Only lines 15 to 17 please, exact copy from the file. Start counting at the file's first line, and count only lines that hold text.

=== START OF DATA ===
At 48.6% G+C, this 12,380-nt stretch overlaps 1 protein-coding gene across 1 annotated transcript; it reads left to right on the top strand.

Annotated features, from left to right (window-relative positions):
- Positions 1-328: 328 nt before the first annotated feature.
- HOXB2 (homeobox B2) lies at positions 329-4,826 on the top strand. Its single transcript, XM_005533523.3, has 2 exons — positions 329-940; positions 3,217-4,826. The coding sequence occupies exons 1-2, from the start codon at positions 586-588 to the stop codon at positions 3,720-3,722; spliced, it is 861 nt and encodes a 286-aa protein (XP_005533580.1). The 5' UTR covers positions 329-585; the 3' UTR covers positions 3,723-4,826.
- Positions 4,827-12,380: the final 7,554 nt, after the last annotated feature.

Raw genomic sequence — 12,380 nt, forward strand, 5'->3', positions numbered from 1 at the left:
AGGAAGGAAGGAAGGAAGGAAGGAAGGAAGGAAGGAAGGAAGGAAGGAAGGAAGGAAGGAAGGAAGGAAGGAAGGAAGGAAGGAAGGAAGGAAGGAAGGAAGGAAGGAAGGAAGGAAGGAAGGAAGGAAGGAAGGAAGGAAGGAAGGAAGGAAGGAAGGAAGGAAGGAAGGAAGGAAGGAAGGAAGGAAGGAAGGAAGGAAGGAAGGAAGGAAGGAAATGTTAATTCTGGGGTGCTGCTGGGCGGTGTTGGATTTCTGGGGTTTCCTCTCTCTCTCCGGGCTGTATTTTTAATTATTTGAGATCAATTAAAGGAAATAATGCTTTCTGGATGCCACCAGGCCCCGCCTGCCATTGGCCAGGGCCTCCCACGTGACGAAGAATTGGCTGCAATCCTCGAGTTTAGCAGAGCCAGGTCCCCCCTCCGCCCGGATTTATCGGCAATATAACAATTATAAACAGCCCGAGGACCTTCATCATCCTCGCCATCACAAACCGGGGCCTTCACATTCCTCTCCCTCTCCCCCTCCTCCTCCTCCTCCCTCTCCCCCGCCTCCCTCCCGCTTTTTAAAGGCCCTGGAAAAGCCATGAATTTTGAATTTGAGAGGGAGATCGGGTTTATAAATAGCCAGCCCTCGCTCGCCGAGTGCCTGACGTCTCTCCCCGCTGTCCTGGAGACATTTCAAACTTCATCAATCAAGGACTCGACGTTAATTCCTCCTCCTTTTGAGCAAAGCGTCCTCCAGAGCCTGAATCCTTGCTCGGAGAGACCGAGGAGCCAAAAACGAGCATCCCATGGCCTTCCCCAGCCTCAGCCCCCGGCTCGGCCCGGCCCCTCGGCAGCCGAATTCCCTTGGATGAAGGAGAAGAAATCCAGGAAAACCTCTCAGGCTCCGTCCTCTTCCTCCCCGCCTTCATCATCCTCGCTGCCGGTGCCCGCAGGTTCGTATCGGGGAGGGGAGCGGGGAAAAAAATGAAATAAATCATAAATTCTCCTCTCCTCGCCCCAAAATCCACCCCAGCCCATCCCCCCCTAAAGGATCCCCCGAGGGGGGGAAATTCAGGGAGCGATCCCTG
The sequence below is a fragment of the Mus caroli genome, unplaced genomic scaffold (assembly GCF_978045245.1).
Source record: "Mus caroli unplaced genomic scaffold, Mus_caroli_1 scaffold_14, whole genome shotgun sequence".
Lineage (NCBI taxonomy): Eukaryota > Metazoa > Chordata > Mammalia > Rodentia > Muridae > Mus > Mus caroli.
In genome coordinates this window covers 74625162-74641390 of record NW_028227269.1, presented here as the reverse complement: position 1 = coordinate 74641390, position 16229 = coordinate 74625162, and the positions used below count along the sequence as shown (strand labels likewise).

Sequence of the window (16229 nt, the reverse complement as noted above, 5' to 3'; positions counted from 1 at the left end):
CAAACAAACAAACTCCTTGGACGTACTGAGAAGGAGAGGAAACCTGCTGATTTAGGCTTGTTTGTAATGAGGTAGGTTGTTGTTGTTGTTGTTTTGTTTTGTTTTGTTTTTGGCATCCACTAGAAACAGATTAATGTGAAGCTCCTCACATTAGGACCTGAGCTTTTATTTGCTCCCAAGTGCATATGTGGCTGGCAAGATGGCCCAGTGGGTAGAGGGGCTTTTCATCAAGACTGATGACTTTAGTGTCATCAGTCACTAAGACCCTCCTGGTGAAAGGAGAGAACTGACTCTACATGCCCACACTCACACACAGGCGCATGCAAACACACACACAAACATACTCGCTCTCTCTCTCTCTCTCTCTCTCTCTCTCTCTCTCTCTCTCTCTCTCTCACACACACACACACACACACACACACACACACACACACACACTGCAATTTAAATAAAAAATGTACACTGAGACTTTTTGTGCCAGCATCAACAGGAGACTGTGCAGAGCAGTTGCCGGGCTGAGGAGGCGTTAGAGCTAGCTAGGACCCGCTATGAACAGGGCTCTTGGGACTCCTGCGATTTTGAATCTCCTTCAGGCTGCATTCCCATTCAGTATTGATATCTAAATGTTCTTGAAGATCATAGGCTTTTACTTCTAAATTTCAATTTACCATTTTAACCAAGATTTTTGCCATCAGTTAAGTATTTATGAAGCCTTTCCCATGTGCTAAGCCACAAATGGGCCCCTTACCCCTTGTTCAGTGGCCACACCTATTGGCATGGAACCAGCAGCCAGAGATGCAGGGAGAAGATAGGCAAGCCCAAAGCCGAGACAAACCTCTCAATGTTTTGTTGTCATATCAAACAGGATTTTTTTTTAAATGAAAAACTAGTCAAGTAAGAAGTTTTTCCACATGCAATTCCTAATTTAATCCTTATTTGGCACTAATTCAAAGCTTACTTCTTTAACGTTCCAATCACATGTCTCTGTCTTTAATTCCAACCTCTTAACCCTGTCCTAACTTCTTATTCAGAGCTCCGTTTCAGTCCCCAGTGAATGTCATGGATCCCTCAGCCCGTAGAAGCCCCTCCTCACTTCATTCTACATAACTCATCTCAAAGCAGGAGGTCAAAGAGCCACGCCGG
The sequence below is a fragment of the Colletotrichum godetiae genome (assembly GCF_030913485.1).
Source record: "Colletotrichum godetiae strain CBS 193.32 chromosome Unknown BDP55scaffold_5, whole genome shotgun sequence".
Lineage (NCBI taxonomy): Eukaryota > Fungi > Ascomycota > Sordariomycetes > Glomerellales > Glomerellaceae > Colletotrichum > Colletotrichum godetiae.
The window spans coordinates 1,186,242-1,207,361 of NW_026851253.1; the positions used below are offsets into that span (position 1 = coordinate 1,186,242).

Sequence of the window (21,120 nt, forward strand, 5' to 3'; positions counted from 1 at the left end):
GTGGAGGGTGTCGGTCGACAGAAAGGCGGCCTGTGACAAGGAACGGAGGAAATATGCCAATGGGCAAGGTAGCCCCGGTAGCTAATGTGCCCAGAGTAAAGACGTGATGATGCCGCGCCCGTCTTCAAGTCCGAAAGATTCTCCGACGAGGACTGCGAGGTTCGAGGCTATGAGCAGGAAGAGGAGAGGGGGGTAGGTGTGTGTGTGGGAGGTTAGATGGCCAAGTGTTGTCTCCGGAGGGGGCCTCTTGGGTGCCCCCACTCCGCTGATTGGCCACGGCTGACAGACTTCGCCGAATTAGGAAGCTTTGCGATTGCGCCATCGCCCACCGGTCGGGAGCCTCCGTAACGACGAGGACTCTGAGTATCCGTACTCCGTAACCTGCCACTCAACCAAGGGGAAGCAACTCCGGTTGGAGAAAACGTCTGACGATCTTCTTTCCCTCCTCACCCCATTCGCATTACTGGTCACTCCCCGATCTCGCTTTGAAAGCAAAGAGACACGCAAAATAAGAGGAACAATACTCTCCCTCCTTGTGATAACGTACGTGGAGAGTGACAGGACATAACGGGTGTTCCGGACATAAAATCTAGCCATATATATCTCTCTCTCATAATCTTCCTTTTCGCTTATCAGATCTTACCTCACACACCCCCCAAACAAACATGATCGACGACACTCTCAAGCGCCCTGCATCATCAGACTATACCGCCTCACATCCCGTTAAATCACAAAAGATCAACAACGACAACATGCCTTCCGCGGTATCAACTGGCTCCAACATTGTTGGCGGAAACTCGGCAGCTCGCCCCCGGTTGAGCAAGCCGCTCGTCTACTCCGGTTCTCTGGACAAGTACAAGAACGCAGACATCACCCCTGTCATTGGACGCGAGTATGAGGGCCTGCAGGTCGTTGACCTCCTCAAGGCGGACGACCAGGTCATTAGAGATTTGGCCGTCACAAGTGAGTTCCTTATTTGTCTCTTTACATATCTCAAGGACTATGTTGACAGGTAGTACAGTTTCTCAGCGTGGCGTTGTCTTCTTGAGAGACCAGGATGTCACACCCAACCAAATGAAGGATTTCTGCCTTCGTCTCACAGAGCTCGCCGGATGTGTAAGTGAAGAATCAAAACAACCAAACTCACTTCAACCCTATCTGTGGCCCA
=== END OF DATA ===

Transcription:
Source record: "Colletotrichum godetiae strain CBS 193.32 chromosome Unknown BDP55scaffold_5, whole genome shotgun sequence".
Lineage (NCBI taxonomy): Eukaryota > Fungi > Ascomycota > Sordariomycetes > Glomerellales > Glomerellaceae > Colletotrichum > Colletotrichum godetiae.
The window spans coordinates 1,186,242-1,207,361 of NW_026851253.1; the positions used below are offsets into that span (position 1 = coordinate 1,186,242).